Our research into bronchiectasis and PCD
Last month we visited Professor Jane Davies and her team at Imperial College London. The team is researching bacteria found in the lungs of people with bronchiectasis and primary ciliary dyskinesia (PCD). Jane tells us about their exciting research.
Bacteria are everywhere. With every breath taken, they enter our lungs, but harmful bacteria are removed by our body’s natural defences. In people with lung conditions such as bronchiectasis and PCD, their defences aren’t functioning properly. This can lead to inflammation and irreversible lung damage.
We’re now beginning to discover why this could be. Biofilms. Biofilms are structures built by bacteria to protect themselves against our natural defences. The bacteria are able to huddle together, forming a ‘protection blanket’ which stops our natural defences or antibiotics from removing them from our body.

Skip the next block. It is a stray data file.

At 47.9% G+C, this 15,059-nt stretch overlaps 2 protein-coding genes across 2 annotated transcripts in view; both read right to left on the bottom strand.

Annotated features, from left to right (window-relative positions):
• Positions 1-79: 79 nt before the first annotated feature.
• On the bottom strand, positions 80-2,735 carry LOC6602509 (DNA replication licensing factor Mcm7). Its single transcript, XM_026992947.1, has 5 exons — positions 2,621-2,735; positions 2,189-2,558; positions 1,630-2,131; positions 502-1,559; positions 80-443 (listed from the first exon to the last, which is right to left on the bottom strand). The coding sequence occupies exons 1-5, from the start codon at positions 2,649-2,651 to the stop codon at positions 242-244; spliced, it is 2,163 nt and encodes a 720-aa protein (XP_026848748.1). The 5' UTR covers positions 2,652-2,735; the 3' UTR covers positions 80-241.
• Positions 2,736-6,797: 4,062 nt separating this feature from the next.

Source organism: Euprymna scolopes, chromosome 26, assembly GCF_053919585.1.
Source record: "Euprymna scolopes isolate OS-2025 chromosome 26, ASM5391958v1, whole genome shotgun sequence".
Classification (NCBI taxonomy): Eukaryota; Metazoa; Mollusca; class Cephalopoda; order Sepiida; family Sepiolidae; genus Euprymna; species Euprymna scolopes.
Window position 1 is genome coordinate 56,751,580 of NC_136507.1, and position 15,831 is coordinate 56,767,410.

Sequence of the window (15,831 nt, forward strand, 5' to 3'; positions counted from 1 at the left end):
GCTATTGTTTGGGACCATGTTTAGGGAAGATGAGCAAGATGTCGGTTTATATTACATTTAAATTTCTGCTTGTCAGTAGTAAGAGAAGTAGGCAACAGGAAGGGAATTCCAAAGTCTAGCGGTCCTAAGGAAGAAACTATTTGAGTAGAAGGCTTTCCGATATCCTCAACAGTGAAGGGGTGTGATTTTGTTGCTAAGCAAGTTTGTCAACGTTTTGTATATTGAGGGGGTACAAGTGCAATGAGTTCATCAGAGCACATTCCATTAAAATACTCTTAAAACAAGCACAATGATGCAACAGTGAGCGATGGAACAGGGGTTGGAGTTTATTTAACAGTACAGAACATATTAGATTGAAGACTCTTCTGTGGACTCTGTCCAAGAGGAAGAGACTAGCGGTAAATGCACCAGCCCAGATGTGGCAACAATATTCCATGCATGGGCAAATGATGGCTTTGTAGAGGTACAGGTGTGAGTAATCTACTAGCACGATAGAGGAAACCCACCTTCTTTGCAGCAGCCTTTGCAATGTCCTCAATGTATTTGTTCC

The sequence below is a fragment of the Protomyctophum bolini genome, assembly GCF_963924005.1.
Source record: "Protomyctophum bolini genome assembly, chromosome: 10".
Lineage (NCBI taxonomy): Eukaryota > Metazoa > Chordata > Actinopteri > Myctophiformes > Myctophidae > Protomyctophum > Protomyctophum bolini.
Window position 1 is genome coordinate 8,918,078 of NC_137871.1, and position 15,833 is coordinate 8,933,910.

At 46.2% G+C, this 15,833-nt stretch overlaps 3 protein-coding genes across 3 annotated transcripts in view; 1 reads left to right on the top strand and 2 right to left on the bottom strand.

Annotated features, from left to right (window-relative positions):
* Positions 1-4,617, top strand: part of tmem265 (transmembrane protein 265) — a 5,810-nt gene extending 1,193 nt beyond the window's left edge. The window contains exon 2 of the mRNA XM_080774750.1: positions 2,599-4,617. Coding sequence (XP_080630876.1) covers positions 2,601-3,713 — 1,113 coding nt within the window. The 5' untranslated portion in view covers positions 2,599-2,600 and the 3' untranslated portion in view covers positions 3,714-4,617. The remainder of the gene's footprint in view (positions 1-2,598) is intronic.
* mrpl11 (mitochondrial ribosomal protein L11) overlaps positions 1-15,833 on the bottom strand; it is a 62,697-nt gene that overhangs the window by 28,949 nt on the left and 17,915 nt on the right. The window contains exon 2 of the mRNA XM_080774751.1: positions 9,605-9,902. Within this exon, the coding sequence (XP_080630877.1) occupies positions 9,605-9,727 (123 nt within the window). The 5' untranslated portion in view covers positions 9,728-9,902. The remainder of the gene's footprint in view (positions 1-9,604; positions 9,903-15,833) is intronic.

In the early stages of bronchiectasis and PCD, most of the bacteria infecting the lungs are treatable with antibiotics. But over time, the antibiotics stop working. We suspect this may because bacteria create biofilms.
Our research is looking at lung samples from children with bronchiectasis and PCD. With the help of a grant from the British Lung Foundation, we’ve been able to purchase a machine that detect biofilms in the laboratory. This means that we'll be able to test what treatments can effectively break them down.
In the short term, we’ll be able to better understand biofilms so we can treat them better and sooner. In the long term, we hope that our research will help create new drugs for bronchiectasis or PCD which will stop the need for antibiotics altogether.
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